The movie came out two and a half years after their conviction so they had been rotting in prison for almost three years. I thought it was going to blow the doors off the case and it really didn’t. The film won an Emmy and a Peabody and went to Sundance, all the things that you would want for a film. Not to sound falsely humble, because I’m not falsely humble, but it was also a strange and guilt-inducing experience, standing on a podium accepting an Emmy award while the subjects of your film are still, four years later, rotting in prison. Echols was on death row under brutal conditions. So we just resolved to keep doing this until it helped.
Christina: Did your feelings about objectivity as a documentary filmmaker change during the making of these movies?
Joe: We could talk for hours on this subject. First of all, I don’t think any film is objective. All filmmaking, all media and all news reporting is inherently subjective . I do believe it is important to have a balanced presentation of subject matter. The best way you can be an advocate is by honoring the journalism. That’s why I don’t believe in narration in our films, because I think a narrator tells you what to think as opposed to letting the audience discover what they should think.
A good 20% of the people who walked away from the first film have told me, oh I think they are guilty. That’s the price you pay for a level of objectivity. But those who believed in their innocence, I have never seen such passion in people. It attracted this whole worldwide movement.
Christina: What are your thoughts on "West of Memphis" [the film produced by Peter Jackson, premiering at Sundance].?How do you feel about somebody else coming in and making a movie about something you have been covering for 20 years?
Joe: There was a little friction while it was happening. We were blocked from access from our own sources. On the other hand, Peter Jackson made tremendous contributions to this case, paying for some of the investigatory leads that have really been life-changing. To me, it’s all water under the bridge. We had the extreme pleasure of having our film come out just as they were getting out of prison. We had the premier at the New York Film Festival with 1,200 people, and the West Memphis Three on stage getting this rousing standing ovation. It was really the highlight of my professional career. We are on the Oscars short list. It’s all good. There can never be too many films about this terrible miscarriage of justice. There needs to be an exoneration from the governor of Arkansas, and Peter’s film can help that.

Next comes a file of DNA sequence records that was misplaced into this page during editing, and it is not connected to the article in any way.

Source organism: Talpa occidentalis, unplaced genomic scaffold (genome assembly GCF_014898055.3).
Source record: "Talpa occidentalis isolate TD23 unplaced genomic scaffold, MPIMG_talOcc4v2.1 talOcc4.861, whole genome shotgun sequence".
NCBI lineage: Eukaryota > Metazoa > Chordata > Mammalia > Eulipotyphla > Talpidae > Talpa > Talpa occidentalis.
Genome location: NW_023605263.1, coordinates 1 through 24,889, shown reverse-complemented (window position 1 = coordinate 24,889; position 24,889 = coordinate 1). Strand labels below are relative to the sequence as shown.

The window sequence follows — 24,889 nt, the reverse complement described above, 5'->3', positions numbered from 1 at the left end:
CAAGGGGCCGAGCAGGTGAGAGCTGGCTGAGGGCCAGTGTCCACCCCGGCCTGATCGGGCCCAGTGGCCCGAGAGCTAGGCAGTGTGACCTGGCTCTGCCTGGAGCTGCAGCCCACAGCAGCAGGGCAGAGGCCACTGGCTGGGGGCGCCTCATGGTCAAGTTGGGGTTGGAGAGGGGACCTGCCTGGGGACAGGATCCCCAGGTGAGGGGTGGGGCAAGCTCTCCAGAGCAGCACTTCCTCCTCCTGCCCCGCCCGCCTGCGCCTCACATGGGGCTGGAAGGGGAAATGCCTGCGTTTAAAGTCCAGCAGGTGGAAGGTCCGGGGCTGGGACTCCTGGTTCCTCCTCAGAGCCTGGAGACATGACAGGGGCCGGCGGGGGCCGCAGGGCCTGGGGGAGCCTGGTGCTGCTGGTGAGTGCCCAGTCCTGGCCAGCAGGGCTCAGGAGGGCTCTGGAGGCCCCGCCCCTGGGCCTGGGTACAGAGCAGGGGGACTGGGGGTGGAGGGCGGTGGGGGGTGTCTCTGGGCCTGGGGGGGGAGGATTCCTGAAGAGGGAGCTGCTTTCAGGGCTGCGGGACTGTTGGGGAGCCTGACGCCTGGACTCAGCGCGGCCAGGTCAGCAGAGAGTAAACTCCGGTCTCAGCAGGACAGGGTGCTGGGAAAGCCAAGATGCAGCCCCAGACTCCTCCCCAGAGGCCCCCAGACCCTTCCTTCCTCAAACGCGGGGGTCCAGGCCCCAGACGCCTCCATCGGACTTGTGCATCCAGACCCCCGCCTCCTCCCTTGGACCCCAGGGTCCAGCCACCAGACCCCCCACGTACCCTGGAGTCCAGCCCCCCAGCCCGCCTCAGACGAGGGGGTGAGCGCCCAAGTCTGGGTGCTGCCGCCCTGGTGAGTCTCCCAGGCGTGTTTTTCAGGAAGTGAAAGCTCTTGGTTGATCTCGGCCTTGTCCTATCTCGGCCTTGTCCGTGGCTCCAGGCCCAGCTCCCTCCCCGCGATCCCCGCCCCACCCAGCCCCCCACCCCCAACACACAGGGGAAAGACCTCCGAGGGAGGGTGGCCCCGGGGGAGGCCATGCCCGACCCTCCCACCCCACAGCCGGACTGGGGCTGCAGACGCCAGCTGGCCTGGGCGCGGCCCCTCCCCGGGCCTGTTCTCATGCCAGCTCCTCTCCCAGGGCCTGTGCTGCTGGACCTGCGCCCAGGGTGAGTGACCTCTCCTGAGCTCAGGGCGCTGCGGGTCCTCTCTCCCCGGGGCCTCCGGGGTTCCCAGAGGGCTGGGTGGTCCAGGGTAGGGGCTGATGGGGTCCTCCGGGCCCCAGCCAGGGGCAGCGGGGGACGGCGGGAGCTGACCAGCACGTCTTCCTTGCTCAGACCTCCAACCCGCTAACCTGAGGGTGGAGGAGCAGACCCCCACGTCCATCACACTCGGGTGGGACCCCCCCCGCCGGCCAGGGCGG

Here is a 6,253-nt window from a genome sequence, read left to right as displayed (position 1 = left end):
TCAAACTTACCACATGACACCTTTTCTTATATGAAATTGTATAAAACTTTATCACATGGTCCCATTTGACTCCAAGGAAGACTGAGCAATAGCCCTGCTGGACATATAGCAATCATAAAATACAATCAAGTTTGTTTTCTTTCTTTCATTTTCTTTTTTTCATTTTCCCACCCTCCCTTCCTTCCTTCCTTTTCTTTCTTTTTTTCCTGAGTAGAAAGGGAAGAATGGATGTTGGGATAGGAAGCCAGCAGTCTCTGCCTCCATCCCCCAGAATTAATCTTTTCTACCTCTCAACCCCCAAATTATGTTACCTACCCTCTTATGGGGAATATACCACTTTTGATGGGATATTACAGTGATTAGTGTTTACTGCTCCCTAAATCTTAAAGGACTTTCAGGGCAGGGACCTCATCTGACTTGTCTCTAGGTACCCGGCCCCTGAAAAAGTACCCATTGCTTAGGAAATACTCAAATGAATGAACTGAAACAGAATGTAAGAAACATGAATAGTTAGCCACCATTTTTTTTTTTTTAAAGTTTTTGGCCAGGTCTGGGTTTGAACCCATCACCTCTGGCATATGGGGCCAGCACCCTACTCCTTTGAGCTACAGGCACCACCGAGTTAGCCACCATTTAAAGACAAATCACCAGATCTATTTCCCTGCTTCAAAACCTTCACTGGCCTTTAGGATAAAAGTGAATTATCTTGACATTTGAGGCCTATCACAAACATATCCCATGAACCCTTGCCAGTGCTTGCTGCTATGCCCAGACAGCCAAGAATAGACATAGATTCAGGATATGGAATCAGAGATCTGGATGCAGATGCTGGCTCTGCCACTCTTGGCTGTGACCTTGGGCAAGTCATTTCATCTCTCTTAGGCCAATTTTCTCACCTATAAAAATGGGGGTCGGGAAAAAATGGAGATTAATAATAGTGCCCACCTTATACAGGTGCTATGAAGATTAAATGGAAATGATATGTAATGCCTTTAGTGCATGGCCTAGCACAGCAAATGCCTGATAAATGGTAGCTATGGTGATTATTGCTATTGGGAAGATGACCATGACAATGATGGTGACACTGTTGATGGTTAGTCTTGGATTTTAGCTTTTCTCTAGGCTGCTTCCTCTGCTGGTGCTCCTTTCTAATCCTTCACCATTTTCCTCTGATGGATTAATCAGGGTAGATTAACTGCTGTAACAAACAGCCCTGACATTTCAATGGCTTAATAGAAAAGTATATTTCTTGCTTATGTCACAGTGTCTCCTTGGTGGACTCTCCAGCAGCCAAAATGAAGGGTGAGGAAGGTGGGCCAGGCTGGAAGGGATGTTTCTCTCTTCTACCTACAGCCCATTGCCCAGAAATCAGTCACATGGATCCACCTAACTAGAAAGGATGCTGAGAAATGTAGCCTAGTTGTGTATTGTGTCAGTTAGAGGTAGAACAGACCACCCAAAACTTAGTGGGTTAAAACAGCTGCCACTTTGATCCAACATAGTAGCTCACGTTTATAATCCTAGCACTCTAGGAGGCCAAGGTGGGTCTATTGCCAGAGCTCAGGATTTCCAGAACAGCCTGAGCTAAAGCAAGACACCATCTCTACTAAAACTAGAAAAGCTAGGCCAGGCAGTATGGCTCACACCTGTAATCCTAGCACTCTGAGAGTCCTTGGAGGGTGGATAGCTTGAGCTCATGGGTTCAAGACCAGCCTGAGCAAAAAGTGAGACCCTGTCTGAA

Christina: Would you make a fourth movie about what their lives are like post release from jail?
Joe: If they were still in prison, we would continue to make films until they got out of prison or we were incapable to make films. Now that they are out, I feel like it is an end of an era and it’s time to pass the baton on to others. Atom Egoyan is making a Hollywood movie, ["Lord of the Rings" director] Peter Jackson is making a documentary, and books are being written . I feel like our job is done.
I went from being 31 to 50 while making these films. I literally raised my family in the shadow of these films. My first daughter was born during the making of the first film. My second daughter was born during the making of the second film.
Every positive step in my life, my daughters’ first steps or first elementary school or whatever , I would think to myself: “Oh my god, these guys are still rotting in prison. The killer of those three eight year olds has gotten away with murder.” Particularly when my daughters got to that eight-year-old range, I was haunted by this case, from both sides. It’s been very emotionally draining to stick with it.
"Paradise Lost 3: Purgatory" premieres tonight on HBO at 9 ET.